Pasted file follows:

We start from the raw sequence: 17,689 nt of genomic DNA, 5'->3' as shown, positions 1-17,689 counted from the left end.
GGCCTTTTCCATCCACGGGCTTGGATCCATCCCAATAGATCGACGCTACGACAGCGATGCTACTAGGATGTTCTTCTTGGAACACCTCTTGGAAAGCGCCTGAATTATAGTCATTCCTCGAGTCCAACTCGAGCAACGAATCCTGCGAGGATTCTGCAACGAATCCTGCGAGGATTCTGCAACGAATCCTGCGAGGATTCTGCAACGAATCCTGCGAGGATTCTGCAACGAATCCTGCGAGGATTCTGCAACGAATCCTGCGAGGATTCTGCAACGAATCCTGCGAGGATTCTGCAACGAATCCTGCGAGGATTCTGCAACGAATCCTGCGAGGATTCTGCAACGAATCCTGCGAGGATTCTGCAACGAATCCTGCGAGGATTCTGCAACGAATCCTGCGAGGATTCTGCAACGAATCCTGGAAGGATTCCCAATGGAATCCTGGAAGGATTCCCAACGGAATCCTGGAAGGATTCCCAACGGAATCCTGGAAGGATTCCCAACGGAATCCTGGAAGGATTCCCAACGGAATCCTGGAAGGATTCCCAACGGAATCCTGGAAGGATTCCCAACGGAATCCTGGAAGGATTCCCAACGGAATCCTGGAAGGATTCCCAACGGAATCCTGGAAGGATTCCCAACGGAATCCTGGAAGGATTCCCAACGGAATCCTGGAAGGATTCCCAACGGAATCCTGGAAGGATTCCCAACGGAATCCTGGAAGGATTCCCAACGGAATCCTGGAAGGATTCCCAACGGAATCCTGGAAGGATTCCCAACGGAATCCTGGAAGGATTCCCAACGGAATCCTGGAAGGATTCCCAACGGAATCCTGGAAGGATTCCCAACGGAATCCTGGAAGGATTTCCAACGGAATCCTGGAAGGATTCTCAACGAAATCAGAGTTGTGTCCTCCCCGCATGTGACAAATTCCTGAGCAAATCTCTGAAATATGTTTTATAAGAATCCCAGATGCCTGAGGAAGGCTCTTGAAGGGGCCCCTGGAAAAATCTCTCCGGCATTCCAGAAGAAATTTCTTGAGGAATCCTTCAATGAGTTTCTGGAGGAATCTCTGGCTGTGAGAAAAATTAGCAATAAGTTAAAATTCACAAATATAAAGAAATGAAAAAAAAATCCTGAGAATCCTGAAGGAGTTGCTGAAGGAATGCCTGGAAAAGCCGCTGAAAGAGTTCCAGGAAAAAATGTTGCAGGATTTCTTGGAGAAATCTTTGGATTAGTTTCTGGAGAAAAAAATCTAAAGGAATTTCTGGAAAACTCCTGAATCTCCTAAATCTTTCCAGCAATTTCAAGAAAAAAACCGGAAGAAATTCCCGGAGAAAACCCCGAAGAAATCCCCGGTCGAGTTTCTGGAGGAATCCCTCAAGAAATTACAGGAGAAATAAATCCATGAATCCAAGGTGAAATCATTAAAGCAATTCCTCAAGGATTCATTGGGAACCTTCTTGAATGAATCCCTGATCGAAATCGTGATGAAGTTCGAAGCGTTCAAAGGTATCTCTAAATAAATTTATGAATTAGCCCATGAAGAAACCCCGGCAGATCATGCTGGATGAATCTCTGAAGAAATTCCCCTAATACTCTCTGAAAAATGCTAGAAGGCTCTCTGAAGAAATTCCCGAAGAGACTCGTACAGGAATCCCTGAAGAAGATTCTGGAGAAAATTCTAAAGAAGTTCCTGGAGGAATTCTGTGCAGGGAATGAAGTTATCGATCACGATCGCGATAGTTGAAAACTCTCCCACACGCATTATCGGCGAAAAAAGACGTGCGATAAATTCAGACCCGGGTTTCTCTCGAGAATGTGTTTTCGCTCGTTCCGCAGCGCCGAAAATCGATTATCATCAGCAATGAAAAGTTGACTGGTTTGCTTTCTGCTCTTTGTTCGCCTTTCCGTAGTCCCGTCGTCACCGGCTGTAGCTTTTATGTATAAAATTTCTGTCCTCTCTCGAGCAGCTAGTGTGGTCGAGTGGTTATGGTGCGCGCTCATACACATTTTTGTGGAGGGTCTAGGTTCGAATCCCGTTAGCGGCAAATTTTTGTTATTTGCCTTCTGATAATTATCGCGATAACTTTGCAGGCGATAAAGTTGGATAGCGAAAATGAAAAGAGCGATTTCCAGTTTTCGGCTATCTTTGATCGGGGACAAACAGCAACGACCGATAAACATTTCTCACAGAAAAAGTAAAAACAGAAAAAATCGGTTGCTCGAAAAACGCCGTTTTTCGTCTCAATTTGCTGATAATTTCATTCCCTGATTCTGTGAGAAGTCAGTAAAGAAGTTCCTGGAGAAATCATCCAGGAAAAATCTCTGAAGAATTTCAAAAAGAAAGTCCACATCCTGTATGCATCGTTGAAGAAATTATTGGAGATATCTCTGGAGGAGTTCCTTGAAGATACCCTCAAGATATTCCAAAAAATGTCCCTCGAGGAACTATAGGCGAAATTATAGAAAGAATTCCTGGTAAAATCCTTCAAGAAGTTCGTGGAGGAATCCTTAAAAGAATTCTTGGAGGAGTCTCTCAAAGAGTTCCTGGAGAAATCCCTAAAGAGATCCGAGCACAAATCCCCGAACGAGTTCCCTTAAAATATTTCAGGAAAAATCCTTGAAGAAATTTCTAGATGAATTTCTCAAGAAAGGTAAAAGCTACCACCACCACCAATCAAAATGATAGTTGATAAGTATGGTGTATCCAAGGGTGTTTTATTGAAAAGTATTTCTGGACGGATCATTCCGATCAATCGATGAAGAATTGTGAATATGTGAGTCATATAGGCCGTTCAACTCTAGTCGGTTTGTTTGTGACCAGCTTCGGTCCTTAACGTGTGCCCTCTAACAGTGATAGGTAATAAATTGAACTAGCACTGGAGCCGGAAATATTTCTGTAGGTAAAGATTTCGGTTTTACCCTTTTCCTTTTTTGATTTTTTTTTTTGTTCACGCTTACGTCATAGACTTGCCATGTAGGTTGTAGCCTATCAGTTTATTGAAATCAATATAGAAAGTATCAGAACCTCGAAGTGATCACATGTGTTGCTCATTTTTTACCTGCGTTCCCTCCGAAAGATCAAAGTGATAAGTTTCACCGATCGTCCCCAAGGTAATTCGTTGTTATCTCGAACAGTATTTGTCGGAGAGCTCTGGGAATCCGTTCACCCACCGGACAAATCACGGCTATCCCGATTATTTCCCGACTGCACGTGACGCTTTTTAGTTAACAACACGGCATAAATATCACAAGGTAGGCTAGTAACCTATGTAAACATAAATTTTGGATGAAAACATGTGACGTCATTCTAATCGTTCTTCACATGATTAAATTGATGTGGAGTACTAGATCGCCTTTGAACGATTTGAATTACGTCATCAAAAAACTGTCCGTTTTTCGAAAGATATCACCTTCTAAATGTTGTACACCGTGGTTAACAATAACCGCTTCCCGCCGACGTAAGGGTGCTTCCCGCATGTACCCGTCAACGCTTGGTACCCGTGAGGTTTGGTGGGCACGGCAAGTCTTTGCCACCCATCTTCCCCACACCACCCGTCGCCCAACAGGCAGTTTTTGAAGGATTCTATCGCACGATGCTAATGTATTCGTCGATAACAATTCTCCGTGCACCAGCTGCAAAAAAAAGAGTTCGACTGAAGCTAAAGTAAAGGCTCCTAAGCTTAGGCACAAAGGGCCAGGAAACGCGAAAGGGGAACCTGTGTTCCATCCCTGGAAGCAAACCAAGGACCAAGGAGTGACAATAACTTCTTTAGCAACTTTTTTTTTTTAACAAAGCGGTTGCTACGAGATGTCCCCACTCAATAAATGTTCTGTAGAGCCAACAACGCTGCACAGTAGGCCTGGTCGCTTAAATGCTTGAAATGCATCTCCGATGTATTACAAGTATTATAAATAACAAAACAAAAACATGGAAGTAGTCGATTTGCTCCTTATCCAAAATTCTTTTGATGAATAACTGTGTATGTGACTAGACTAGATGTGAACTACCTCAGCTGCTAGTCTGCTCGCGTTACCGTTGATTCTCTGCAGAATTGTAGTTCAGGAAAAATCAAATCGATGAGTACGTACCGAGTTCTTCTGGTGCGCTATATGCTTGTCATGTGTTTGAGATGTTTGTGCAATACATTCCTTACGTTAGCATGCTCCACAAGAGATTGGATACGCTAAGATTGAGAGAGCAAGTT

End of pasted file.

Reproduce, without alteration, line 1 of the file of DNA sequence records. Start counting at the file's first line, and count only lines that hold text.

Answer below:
We start from the raw sequence: 17,689 nt of genomic DNA, 5'->3' as shown, positions 1-17,689 counted from the left end.